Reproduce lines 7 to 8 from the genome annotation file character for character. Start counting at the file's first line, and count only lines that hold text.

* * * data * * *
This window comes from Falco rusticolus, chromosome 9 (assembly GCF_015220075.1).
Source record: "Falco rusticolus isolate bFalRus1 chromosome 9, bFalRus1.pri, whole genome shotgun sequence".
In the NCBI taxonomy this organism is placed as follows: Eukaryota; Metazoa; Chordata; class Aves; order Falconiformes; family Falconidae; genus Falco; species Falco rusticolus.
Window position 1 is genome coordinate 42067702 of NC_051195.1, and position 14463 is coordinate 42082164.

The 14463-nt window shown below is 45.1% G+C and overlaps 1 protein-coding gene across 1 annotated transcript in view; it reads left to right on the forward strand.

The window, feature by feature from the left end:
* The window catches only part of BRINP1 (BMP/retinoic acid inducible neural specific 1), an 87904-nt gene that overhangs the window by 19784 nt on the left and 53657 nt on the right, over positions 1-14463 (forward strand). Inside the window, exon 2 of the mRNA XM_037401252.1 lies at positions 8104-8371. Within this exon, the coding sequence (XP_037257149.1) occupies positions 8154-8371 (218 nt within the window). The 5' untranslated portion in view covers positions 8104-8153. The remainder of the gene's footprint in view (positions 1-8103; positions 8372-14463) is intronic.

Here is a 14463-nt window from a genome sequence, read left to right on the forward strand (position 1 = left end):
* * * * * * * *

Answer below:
* The window catches only part of BRINP1 (BMP/retinoic acid inducible neural specific 1), an 87904-nt gene that overhangs the window by 19784 nt on the left and 53657 nt on the right, over positions 1-14463 (forward strand). Inside the window, exon 2 of the mRNA XM_037401252.1 lies at positions 8104-8371. Within this exon, the coding sequence (XP_037257149.1) occupies positions 8154-8371 (218 nt within the window). The 5' untranslated portion in view covers positions 8104-8153. The remainder of the gene's footprint in view (positions 1-8103; positions 8372-14463) is intronic.

Here is a 14463-nt window from a genome sequence, read left to right on the forward strand (position 1 = left end):